Feb 24, 2006
    10,135
    1,786
    You could also use a literal string in the function call. Example:
    Code (Text):
    1.  
    2. unsigned char buf[81] ;
    3.  
    4.     strtok(buf, ",;/") ;
    5.  
    Remember the name of an array, buf, is a synonym for &buf[0]
    You could even use the literal string in 100 separate calls and the compiler would optimize that to a single pointer to a constant string. Sometimes clarity of that kind is helpful. The downside is to change 100 occurrences if you want to add a character.

    You could also #define DELIM ",;/" and call
    Code (Text):
    1.  
    2. unsigned char buf[81] ;
    3.  
    4.     strtok(buf, DELIM) ;
    5.  
     
  14. WBahn

    Moderator

    Mar 31, 2012
    17,715
    4,788
    That's why you would do

    #define DELIMITERS ",;/"

    and then use

    strtok(buf, DELIMITERS);
     
  15. Papabravo

    Expert

    Feb 24, 2006
    10,135
    1,786
    Of course. I grew up in the era of assembly language and limited length identifiers. No excuse for it anymore, and there hasn't been for decades.
     
  16. WBahn

    Moderator

    Mar 31, 2012
    17,715
    4,788
    Huh. I didn't see any part of your prior post after "... if you want to add a character." That's why I responded with what I did. Using DELIM is just fine, I just didn't see that you had suggested it.
     
  17. Papabravo

    Expert

    Feb 24, 2006
    10,135
    1,786
    It's all good, and you inadvertently made an extremely valuable point.
     
  18. Dritech

    Thread Starter Well-Known Member

    Sep 21, 2011
    756
    5
  19. Papabravo

    Expert

    Feb 24, 2006
    10,135
    1,786
    Any C-Library function will have a page like this one where you can instantly answer those questions
    http://pubs.opengroup.org/onlinepubs/009695399/functions/fgets.html

    Look at the heading "RETURN VALUE" and tell me what you find.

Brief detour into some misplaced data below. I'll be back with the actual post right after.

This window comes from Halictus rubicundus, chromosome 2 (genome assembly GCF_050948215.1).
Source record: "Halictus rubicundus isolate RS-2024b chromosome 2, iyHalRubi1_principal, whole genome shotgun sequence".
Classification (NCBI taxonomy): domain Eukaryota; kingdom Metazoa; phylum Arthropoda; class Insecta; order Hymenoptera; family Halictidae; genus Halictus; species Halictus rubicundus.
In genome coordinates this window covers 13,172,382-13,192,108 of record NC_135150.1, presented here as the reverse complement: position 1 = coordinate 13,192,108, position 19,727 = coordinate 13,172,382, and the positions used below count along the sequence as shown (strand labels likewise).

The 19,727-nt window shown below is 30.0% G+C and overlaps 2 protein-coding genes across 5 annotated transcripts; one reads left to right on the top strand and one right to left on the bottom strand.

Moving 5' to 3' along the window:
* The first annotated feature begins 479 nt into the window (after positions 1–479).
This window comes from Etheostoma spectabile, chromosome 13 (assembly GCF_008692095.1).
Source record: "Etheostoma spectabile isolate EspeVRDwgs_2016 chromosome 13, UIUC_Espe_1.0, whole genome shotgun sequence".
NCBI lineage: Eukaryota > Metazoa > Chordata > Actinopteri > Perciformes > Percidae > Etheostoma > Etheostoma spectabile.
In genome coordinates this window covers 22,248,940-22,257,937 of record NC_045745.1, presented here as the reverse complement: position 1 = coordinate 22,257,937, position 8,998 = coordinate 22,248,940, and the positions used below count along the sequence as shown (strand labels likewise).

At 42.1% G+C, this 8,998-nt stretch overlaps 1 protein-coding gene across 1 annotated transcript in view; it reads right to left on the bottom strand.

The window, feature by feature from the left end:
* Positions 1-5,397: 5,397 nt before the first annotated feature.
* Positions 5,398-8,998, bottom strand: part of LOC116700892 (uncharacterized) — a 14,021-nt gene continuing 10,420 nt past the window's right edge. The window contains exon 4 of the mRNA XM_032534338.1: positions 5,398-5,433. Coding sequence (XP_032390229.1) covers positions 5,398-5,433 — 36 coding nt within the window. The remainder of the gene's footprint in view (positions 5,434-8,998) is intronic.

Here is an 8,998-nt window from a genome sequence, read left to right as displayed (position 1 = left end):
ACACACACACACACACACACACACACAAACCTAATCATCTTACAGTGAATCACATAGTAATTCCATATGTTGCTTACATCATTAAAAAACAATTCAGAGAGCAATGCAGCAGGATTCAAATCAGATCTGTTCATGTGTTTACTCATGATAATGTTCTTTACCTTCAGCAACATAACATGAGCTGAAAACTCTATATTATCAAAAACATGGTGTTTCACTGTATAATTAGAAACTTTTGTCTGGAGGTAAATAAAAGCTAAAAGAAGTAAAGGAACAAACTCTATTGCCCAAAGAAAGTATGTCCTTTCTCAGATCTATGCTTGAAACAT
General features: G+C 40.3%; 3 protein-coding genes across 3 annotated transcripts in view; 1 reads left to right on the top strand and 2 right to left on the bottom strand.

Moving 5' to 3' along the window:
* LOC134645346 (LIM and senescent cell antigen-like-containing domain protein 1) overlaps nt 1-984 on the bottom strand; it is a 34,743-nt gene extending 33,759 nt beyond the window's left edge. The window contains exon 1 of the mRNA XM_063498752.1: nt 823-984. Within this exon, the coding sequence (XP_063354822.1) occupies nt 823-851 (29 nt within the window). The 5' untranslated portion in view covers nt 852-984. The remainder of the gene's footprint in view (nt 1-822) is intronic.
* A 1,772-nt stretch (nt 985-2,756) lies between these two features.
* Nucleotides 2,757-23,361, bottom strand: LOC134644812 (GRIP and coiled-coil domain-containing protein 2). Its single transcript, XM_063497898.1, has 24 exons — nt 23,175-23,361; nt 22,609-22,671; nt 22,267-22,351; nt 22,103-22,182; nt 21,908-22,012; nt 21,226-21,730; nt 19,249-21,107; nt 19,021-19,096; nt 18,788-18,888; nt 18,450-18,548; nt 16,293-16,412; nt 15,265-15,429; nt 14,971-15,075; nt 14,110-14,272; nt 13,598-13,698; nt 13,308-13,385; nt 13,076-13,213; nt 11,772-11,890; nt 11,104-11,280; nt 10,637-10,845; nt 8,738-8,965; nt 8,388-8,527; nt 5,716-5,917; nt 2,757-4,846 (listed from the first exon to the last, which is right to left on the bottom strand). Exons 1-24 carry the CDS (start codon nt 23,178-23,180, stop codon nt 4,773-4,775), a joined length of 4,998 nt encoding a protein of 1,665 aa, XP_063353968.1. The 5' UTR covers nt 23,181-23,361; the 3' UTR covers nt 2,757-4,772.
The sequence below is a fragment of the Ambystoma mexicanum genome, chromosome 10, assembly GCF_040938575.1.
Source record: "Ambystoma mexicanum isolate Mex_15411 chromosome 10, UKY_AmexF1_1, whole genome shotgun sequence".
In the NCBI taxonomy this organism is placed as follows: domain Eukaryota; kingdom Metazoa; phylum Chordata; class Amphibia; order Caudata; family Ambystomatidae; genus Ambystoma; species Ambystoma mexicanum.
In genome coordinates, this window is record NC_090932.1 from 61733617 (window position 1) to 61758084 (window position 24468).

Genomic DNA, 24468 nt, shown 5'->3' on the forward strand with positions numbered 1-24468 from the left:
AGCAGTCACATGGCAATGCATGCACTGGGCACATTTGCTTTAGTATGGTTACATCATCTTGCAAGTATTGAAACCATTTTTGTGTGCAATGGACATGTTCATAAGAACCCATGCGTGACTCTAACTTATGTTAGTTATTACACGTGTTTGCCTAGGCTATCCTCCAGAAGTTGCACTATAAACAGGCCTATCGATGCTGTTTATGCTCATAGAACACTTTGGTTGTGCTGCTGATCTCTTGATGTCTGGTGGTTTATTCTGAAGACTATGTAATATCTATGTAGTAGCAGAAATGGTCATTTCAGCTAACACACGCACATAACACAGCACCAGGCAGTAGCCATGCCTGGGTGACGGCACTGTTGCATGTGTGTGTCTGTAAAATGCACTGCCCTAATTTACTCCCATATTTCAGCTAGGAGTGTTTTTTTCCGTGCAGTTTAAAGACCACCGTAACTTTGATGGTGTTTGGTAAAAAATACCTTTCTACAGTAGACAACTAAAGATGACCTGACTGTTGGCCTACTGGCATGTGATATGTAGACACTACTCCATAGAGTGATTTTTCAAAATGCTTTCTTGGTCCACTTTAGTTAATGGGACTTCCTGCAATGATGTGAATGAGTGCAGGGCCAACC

Then look at the description and tell me how many characters does fgets(...) consume from the stream.
     
  20. WBahn

    Moderator

    Mar 31, 2012
    17,715
    4,788
    What fgets() does is it reads characters from a stream and copies them into a buffer. The number of characters copied is limited by one of three things, whichever happens first: (1) the buffer is filled, which is defined by having read (N-1) characters where N is the second parameter passed to the function (the Nth position is needed for the NUL string terminator); (2) a newline is read, in which case the newline is copied to the buffer as the last character (followed, of course, by the NUL); (3) the end of the file is reached.

    The function normally returns a pointer to the buffer. It will return NULL if either an error occurs or if the end of file was reached without reading any characters from the stream.

    When you read a line from a file using fgets(), if the entire line was read then it will end with a newline character ('\n') that usually needs to be stripped off before you process the line further. If the buffer does not end with a newline character, then you know that you only read part of the line before the buffer filled up and that it will take at least one more read to get the rest of the line.
     
Loading...